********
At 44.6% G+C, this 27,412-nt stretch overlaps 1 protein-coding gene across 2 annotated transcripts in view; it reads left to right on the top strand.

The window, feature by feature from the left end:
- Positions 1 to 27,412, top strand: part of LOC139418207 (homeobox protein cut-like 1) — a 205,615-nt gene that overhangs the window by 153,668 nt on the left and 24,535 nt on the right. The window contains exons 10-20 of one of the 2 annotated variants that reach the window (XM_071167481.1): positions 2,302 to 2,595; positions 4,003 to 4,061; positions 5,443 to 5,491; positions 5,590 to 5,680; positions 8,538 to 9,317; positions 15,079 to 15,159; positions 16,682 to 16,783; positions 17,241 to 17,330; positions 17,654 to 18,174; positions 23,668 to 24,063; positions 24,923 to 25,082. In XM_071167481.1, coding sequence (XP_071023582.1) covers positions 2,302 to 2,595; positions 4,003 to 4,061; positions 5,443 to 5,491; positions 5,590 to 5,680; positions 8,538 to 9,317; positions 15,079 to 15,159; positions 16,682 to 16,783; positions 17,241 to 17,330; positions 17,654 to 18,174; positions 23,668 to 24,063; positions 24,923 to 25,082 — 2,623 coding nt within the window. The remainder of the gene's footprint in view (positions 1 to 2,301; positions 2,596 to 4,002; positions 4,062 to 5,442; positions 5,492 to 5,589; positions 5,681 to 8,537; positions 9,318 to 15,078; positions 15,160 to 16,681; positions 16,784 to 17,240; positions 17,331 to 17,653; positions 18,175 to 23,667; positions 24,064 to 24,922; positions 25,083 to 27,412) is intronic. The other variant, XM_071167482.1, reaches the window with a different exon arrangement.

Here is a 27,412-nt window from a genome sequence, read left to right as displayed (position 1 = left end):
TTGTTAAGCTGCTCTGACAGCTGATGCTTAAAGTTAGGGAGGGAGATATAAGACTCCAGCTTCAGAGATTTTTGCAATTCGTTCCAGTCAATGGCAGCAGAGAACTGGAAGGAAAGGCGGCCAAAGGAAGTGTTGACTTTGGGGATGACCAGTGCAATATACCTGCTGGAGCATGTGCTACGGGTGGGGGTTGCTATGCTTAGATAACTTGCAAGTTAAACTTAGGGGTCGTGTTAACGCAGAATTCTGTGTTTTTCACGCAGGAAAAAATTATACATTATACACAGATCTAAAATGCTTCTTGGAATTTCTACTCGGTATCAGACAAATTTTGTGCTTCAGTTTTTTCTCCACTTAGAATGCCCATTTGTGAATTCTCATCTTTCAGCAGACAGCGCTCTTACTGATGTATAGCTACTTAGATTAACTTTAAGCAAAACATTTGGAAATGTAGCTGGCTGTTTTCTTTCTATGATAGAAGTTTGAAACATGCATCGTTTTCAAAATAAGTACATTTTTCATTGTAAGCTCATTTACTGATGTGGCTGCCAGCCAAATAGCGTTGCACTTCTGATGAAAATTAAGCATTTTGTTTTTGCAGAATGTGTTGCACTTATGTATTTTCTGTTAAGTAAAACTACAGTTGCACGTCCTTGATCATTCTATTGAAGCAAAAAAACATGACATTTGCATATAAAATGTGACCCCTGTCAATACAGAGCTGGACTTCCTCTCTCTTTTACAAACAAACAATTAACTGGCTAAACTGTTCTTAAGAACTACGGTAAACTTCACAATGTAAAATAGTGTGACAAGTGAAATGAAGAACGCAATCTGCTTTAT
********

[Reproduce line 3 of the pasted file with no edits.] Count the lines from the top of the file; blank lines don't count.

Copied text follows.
- Positions 1 to 27,412, top strand: part of LOC139418207 (homeobox protein cut-like 1) — a 205,615-nt gene that overhangs the window by 153,668 nt on the left and 24,535 nt on the right. The window contains exons 10-20 of one of the 2 annotated variants that reach the window (XM_071167481.1): positions 2,302 to 2,595; positions 4,003 to 4,061; positions 5,443 to 5,491; positions 5,590 to 5,680; positions 8,538 to 9,317; positions 15,079 to 15,159; positions 16,682 to 16,783; positions 17,241 to 17,330; positions 17,654 to 18,174; positions 23,668 to 24,063; positions 24,923 to 25,082. In XM_071167481.1, coding sequence (XP_071023582.1) covers positions 2,302 to 2,595; positions 4,003 to 4,061; positions 5,443 to 5,491; positions 5,590 to 5,680; positions 8,538 to 9,317; positions 15,079 to 15,159; positions 16,682 to 16,783; positions 17,241 to 17,330; positions 17,654 to 18,174; positions 23,668 to 24,063; positions 24,923 to 25,082 — 2,623 coding nt within the window. The remainder of the gene's footprint in view (positions 1 to 2,301; positions 2,596 to 4,002; positions 4,062 to 5,442; positions 5,492 to 5,589; positions 5,681 to 8,537; positions 9,318 to 15,078; positions 15,160 to 16,681; positions 16,784 to 17,240; positions 17,331 to 17,653; positions 18,175 to 23,667; positions 24,064 to 24,922; positions 25,083 to 27,412) is intronic. The other variant, XM_071167482.1, reaches the window with a different exon arrangement.